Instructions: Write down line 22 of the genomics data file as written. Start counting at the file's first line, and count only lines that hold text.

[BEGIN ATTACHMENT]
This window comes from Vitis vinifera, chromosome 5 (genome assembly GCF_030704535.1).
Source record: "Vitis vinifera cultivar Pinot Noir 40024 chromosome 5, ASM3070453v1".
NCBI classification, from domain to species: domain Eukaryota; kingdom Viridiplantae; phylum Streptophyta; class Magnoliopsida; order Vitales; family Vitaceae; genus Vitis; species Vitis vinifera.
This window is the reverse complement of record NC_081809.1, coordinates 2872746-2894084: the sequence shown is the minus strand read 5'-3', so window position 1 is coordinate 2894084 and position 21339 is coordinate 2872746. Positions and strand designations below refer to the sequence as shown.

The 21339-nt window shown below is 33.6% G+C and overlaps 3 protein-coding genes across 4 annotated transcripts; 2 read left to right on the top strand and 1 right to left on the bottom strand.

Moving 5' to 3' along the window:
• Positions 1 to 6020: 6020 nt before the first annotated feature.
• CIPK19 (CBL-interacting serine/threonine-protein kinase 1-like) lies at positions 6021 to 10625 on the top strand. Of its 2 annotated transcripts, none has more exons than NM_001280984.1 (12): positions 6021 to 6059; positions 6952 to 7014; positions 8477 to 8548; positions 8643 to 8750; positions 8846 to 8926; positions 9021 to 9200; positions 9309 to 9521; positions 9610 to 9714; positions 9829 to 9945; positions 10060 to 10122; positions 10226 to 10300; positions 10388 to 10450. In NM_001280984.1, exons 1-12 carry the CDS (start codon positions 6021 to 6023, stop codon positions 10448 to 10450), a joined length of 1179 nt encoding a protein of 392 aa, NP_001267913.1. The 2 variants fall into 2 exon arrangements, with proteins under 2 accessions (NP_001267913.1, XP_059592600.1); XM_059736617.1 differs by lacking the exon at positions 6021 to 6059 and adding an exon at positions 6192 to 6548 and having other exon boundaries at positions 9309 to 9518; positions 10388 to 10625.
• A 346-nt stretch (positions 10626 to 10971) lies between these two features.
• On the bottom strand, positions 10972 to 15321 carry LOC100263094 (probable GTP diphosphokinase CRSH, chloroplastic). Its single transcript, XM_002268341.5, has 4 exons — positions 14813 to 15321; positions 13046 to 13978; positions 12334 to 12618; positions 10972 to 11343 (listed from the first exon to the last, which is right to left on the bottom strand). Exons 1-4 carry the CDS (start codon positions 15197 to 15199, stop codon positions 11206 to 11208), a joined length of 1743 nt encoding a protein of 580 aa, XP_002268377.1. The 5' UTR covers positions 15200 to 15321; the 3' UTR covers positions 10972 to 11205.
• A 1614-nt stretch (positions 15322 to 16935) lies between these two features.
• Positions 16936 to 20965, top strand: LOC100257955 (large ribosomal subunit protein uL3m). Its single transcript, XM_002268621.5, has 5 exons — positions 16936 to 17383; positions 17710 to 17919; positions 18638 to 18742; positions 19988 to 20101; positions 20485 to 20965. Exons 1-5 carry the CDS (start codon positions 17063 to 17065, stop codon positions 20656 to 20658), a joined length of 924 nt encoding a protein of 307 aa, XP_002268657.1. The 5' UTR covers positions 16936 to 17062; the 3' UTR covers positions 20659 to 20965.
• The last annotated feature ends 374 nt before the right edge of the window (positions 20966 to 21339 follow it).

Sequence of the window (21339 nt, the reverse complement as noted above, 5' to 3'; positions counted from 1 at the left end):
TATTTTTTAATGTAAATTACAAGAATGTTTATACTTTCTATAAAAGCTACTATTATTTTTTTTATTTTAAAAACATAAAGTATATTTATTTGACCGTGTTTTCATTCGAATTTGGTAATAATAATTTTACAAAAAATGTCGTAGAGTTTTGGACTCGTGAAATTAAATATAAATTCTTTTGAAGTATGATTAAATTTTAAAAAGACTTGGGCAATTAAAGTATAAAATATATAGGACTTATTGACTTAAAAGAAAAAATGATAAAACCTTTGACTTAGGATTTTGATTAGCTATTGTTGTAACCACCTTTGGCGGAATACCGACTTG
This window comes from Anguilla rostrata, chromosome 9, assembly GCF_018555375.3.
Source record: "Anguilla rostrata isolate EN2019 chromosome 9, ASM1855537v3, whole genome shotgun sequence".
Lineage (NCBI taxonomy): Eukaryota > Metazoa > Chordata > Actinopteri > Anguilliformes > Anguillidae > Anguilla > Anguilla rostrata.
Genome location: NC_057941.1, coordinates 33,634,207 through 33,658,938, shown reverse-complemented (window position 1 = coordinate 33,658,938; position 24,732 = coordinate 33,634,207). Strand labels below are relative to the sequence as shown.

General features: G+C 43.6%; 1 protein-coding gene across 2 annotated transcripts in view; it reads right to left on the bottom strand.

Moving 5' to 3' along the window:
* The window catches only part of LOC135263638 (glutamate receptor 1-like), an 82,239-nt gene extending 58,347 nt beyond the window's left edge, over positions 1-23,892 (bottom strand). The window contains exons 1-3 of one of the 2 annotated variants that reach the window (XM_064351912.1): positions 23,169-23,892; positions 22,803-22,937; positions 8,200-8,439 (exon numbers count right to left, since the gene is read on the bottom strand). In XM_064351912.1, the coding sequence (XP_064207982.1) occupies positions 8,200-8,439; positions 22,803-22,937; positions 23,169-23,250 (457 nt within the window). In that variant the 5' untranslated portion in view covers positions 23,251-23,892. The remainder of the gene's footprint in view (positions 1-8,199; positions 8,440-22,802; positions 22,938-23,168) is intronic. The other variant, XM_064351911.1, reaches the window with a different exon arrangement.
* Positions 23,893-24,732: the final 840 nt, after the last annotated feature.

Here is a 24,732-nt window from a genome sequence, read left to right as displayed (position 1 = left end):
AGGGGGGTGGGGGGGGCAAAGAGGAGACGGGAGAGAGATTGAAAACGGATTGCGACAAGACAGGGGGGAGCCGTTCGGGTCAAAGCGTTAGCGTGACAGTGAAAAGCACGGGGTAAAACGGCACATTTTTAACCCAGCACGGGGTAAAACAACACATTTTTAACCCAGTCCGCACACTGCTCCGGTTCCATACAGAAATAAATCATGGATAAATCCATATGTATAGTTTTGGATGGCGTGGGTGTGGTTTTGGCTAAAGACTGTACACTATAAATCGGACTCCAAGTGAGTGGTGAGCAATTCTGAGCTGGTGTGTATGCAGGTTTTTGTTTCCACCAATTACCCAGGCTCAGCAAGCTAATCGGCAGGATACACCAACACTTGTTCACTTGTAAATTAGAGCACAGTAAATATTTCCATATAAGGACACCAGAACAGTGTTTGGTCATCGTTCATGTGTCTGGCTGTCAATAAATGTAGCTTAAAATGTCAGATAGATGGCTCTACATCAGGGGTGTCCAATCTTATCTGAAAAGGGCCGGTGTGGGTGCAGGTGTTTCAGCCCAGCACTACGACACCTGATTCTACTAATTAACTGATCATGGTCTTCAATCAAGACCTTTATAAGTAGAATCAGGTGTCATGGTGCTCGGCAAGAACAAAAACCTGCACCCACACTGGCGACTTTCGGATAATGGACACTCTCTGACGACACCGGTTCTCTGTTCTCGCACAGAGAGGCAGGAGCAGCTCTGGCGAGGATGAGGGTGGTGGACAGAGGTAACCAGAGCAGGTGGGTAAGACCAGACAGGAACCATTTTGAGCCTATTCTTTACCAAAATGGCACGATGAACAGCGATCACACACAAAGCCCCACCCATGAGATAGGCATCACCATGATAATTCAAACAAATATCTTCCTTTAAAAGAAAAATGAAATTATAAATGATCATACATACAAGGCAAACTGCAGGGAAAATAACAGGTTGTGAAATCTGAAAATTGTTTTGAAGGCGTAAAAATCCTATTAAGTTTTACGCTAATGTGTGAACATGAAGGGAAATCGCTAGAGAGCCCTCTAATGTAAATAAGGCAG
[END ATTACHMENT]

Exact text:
* The window catches only part of LOC135263638 (glutamate receptor 1-like), an 82,239-nt gene extending 58,347 nt beyond the window's left edge, over positions 1-23,892 (bottom strand). The window contains exons 1-3 of one of the 2 annotated variants that reach the window (XM_064351912.1): positions 23,169-23,892; positions 22,803-22,937; positions 8,200-8,439 (exon numbers count right to left, since the gene is read on the bottom strand). In XM_064351912.1, the coding sequence (XP_064207982.1) occupies positions 8,200-8,439; positions 22,803-22,937; positions 23,169-23,250 (457 nt within the window). In that variant the 5' untranslated portion in view covers positions 23,251-23,892. The remainder of the gene's footprint in view (positions 1-8,199; positions 8,440-22,802; positions 22,938-23,168) is intronic. The other variant, XM_064351911.1, reaches the window with a different exon arrangement.